Spend ten minutes of your day to learn more about Bill, the fifty-two year old pizza delivery guy for Best Pizza in Brooklyn. 

Bill delivers by bike, which is interesting in itself. But he’s a showcase for the pizza delivery lifestyle. The money is great. Better than most other jobs. But is it sustainable? Should a fifty-two year old still struggle to make ends meet? Is he too old to deliver pizzas? 

There’s a glamour to pizza delivery that fades over time. I spent a few formidable years of my life delivering pizza for Vocelli’s and a few local pizza shops. The stacks of cash you bring home is bewildering. Over $100 for driving around in a car! There’s nothing better than counting out at the end of the night. 

But you get bitter. You see people just for their tips and a bad tip is like burning the roof of your mouth on a hot slice of pizza; it takes days to heal and leaves you generally unhappy. 

The streets will run red with blood and sauce - two Pittsburgh pizza upstarts ignite pizza rivalry


For a long time Pittsburgh has suffered from stale pizza competition. Well, lack of competition, really. There’s the “Mineo’s vs Aiello’s” battle, which has become too convenient for the common Pittsburgher. If there was actually competition between the two we would see pizza innovation! New recipes, new technology. Instead, it’s the equivalent of two old folks sitting on opposite porches groaning at each other. 

But lately, there’s been a slight shift in the pizza scene. If the wind is blowing from the Strip District in just the right way, you can smell the innovation of Pizza Boat. To quote myself, “I predict big things coming from [Pizza Boat] in the future.”

For the past few weeks they’ve killed it next to Bar Marco. Cranking out some of the best pizza Pittsburgh has ever seen. Fresh, smart, and just perfect. It introduced a level of pizza that blows the standards out of the water.


But there’s a  competitor in town that is willing to answer the call for pizza competitors: Bread + Salt.

I don’t know too much about Bread + Salt. I know they competed in the first pizza dojo. And I know they love trash talking. Exhibit A, B, and C:

The Return to Pizza Dojo will open old wounds, stuff them with fresh basil, and cauterize the wound shut with some hot mozzarella. In the wake of the Pizza Dojo  will be sauce, dough, cheese, and a few bruised pizzaiolos.  And you need to be there to witness it on Friday, July 25th, at Bar Marco.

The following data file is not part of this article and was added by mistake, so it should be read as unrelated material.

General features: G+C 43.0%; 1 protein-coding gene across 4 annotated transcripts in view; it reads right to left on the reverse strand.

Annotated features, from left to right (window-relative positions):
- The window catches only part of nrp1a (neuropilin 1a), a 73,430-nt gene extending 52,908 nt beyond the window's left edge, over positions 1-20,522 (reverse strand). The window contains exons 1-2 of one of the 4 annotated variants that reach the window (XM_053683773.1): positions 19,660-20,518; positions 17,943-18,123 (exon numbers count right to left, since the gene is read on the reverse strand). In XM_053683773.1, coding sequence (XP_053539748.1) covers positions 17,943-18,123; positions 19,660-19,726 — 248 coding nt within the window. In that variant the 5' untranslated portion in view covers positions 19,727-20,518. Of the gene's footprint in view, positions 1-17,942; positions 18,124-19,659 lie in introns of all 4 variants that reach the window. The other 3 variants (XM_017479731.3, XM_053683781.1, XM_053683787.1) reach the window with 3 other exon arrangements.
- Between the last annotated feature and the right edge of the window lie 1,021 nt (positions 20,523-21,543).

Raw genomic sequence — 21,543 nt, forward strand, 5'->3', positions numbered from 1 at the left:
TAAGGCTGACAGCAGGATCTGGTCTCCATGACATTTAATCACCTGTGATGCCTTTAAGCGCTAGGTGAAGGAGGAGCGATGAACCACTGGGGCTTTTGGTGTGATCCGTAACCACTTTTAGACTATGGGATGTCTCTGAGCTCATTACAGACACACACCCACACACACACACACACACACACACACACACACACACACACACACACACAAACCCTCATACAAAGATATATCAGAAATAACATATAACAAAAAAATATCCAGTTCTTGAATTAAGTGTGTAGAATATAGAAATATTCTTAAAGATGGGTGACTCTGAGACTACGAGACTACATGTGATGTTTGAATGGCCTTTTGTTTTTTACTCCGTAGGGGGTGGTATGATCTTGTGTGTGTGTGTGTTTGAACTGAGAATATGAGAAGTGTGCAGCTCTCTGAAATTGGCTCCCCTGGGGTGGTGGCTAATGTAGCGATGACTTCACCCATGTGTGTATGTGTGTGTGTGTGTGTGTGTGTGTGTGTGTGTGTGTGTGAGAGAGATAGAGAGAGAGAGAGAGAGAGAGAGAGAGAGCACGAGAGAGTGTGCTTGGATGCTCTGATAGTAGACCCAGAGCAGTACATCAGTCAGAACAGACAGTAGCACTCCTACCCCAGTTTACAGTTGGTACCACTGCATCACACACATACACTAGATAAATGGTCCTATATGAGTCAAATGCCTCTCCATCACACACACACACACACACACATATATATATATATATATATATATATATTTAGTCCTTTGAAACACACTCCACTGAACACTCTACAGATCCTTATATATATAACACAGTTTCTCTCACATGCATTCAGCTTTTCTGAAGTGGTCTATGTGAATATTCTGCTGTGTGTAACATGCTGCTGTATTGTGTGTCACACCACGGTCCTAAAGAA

But this is the price of progress. This is what it takes to spur the Pittsburgh pizza landscape that’s willing to crown a pizza place other than Mineo’s as “the best pizza.” This is the beginning of a long pizza journey, young grasshopper. 

Greetings from Di Fara pizza in Brooklyn.

Backwards Pizza? A Return to the Pizza Dojo? What Could It Mean?

Today I saw a retweet from the folks at Pizza Boat from the Bread and Salt Twitter account.

That graffiti is mysterious to say the least. Is this the first we’re seeing of a Joker-caliber villain who’s running a secret pizza cartel here in Pittsburgh?

The image looks like a royal pizza cutter. A scepter that is used to both rule over royal subjects and cut a royal pizza. Perhaps a throw back to Queen Margherita, the namesake of the classic margherita pizza. 

Just when I thought I was beginning to grasp the concept, I received these replies:

There’s some Zodiac Pizza Mystery stuff happening here. But we’ll get to the bottom of this, and the pizza dojo, one way or another.

twerkspotting said: Have you been to Mandy's in Squirrel Hill? Thoughts on vegan za in the city?

I’ve not been to Mandy’s in Squirrel Hill—did that place just open? They have a place in West View I’ve driven by a number of times prior to my pizza journalism days. 

I’ve reached out to them for an interviews, always interested in hearing about specialty pizza. As far as vegan za, I’ve never had any in Pittsburgh. Though, I hear that Spak Brothers can deliver a vegan pizza that is indistinguishable from the real stuff.

Anonymous said: Hi. I've checked out your site a few different times. I enjoy it a lot. I'm originally from Pittsburgh and have a couple suggestions for places that are definitely worth trying. Both are in Ambridge; a small town in Beaver County, past Sewickley, on the Ohio River. Frank's Pizza and what is known as "Police Station Pizza". Very different, unique and both great. Frank's is my all-time favorite pizza. Let me know if you want more info. You need to try both.